Our Lord Jesus came to save us. But the salvation he won for us is not just to save our soul, but the whole person, including language. Jesus, the Word of God – Himself speech, has restored the dialogue of love that was broken through Original Sin. We also understand that John Paul II taught us that the body has a language all its own. So, too, does the Mystical Body of Christ. The language of the Mystical Body is the language of the liturgy.
In just a few months, English-speaking Catholics will be using the Third Typical Edition of the Roman Missal. The Second Vatican Council decided that though Latin is our mother-tongue, broadening the use of the vernacular should be allowed (Sacrosanctum Concilium, 36). For nearly fifty-years, the Church has reflected on the experience of two previous editions to produce a Roman Missal that
contains a liturgical vernacular worthy of the mystery of God and accessible to those who use it.
Many Catholics believe that participation is merely saying the words that are “assigned” to them during the liturgy. Without being unfair or passing judgment on our fellow brethren, I think we all could agree that many are just going through the motions (I know I have at one time or another). Any relationship, whether with our wives, children, friends, or even…the Living God…demands more respect than going through the motions, and, they always know the difference.
Christopher Carsten and Fr. Douglas Martis, in their liturgical primer entitled, Mystical Body & Mystical Voice: Encountering Christ in the Words of the Mass, help us to prepare our minds and our hearts for the Revised Roman Missal. They tell us that in order to fully participate we first must understand five basic liturgical principles that form the backdrop for the why we need to know what we say and why we say it. These principles include: Sacramentality, Ecclesiology, Inculturation, Eschatology, and Mystagogy.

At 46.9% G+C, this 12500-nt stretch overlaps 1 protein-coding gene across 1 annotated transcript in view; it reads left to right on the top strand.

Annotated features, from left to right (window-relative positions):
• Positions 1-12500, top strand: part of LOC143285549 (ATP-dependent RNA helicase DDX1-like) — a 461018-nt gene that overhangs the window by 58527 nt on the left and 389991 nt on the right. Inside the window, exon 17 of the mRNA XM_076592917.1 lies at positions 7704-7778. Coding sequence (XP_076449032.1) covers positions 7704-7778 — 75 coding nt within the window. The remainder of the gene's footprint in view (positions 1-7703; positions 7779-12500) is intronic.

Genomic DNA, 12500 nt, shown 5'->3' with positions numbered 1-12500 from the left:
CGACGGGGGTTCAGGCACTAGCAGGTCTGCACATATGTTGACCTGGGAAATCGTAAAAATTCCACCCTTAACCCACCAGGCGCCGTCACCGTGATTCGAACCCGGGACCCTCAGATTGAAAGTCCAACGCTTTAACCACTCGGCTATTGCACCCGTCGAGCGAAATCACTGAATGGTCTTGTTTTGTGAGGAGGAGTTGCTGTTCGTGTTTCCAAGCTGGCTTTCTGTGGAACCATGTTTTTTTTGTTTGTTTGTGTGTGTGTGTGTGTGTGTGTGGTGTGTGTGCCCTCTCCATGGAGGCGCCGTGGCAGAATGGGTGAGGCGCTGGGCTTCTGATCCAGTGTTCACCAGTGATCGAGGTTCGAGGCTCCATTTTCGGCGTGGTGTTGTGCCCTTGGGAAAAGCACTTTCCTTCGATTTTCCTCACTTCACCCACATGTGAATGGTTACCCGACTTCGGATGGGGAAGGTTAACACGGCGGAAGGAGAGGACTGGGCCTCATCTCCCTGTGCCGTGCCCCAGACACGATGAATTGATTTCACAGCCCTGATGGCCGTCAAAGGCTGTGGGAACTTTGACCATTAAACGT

Whether we realize it or not, the words (and every other fixture, vessel, gesture and action) of the Mass are “essentially sacramental realities.” We naturally think of the Eucharistic as the sacrament – and it is – but so are the priest (in persona Christi capitas) and the congregation (Mystical Body of Christ).
The words of the Mass are ecclesial in nature: it is the Church and Her Christ that speak them. We are the Mystical Body of Christ and, as we speak, so too are our words mingled with His as they rise up like incense to the Throne of Grace. Notice also how it connects back to the sacamentality of the Mass. In the Eastern Churches, they do not speak of the sacraments, but of the mysteries. Here the word for mystery and sacrament are interchangeable – they reveal the same reality.
Jesus lived at a particular time and culture in history. We, too, live in a particular moment within salvation history. Thus, the language must be appropriate to communicate the gospel message clearly to the culture in which we live. The words that are used to communicate the Mass and the Sacraments have been chosen to elevate speech that personifies noble simplicity.